December 15, 2017
Researchers at The Johns Hopkins University report statistical evidence that children exposed to airborne coarse particulate matter—a mix of dust, sand and non-exhaust tailpipe emissions, such as tire rubber—are more ...

Bioengineers imagine the future of vaccines and immunotherapy

December 14, 2017
In the not-too-distant future, nanoparticles delivered to a cancer patient's immune cells might teach the cells to destroy tumors. A flu vaccine might look and feel like applying a small, round Band-Aid to your skin.

Immune cells turn back time to achieve memory

December 13, 2017
Memory T cells earn their name by embodying the memory of the immune system - they help the body remember what infections or vaccines someone has been exposed to. But to become memory T cells, the cells go backwards in time, ...

Steroid study sheds light on long term side effects of medicines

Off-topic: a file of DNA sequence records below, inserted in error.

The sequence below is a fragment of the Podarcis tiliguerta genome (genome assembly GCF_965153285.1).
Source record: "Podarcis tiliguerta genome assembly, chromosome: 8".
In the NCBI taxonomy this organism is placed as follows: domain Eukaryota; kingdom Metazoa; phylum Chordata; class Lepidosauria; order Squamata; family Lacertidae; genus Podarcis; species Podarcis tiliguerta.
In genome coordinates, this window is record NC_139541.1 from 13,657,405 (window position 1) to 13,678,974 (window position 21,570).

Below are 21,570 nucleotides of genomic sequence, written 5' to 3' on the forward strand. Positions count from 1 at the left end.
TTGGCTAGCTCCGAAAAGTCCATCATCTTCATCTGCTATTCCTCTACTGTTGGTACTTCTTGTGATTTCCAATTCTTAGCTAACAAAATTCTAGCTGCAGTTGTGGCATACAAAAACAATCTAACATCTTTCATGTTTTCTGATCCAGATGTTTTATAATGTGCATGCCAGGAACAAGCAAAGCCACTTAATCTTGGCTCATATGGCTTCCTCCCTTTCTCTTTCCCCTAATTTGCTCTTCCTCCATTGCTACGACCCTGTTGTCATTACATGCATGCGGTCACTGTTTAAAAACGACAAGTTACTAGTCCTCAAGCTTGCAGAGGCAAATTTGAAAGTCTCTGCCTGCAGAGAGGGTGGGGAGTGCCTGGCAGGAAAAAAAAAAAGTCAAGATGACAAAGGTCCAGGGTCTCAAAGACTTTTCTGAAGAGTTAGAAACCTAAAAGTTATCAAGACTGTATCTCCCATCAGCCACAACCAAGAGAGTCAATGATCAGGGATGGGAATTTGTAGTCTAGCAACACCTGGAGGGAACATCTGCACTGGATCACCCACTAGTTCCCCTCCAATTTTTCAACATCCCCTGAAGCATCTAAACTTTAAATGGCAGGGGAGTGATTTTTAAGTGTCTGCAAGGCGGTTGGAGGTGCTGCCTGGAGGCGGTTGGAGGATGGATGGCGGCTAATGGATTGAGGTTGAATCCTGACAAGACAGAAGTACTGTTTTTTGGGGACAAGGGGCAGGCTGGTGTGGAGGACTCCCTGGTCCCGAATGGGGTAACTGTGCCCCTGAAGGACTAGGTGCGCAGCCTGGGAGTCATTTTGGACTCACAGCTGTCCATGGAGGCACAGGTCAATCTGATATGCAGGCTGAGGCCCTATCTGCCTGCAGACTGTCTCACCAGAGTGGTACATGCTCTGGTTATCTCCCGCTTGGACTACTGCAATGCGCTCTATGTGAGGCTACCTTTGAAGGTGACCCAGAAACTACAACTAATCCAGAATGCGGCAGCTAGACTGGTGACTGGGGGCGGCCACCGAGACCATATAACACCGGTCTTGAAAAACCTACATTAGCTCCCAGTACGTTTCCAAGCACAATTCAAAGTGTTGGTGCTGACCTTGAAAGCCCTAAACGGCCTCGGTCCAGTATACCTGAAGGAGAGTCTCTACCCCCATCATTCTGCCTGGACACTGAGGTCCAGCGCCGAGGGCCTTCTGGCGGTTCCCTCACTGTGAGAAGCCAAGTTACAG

December 13, 2017
Fresh insights into key hormones found in commonly prescribed medicines have been discovered, providing further understanding of the medicines' side effects.

The immune cells that help tumors instead of destroying them

December 12, 2017
Lung cancer is the leading cause of cancer-associated deaths. One of the most promising ways to treat it is by immunotherapy, a strategy that turns the patient's immune system against the tumor. In the past twenty years, ...

Cancer gene plays key role in cystic fibrosis lung infections

December 12, 2017
PTEN is best known as a tumor suppressor, a type of protein that protects cells from growing uncontrollably and becoming cancerous. But according to a new study from Columbia University Medical Center (CUMC), PTEN has a second, ...

0 comments

Please sign in to add a comment. Registration is free, and takes less than a minute. Read more

Click here to reset your password.
Sign in to get notified via email when new comments are made.